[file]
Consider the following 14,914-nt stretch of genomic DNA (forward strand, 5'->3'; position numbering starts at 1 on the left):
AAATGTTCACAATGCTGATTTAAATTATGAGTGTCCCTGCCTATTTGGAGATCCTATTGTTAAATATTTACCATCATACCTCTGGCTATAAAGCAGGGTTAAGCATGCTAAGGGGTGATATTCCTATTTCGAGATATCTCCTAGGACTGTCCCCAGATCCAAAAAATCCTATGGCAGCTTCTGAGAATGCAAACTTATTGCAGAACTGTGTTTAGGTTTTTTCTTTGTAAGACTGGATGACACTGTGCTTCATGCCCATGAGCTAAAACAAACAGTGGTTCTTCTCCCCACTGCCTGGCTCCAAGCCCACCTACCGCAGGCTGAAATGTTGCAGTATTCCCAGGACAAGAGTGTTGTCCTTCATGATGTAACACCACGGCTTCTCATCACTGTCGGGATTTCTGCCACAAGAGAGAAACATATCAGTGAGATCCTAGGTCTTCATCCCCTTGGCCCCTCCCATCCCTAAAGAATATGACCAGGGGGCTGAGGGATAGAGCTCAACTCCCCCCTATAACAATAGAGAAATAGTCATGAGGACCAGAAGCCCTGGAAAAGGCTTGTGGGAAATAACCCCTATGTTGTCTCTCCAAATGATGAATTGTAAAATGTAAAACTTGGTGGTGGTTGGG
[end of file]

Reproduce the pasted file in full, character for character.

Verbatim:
Consider the following 14,914-nt stretch of genomic DNA (forward strand, 5'->3'; position numbering starts at 1 on the left):
AAATGTTCACAATGCTGATTTAAATTATGAGTGTCCCTGCCTATTTGGAGATCCTATTGTTAAATATTTACCATCATACCTCTGGCTATAAAGCAGGGTTAAGCATGCTAAGGGGTGATATTCCTATTTCGAGATATCTCCTAGGACTGTCCCCAGATCCAAAAAATCCTATGGCAGCTTCTGAGAATGCAAACTTATTGCAGAACTGTGTTTAGGTTTTTTCTTTGTAAGACTGGATGACACTGTGCTTCATGCCCATGAGCTAAAACAAACAGTGGTTCTTCTCCCCACTGCCTGGCTCCAAGCCCACCTACCGCAGGCTGAAATGTTGCAGTATTCCCAGGACAAGAGTGTTGTCCTTCATGATGTAACACCACGGCTTCTCATCACTGTCGGGATTTCTGCCACAAGAGAGAAACATATCAGTGAGATCCTAGGTCTTCATCCCCTTGGCCCCTCCCATCCCTAAAGAATATGACCAGGGGGCTGAGGGATAGAGCTCAACTCCCCCCTATAACAATAGAGAAATAGTCATGAGGACCAGAAGCCCTGGAAAAGGCTTGTGGGAAATAACCCCTATGTTGTCTCTCCAAATGATGAATTGTAAAATGTAAAACTTGGTGGTGGTTGGG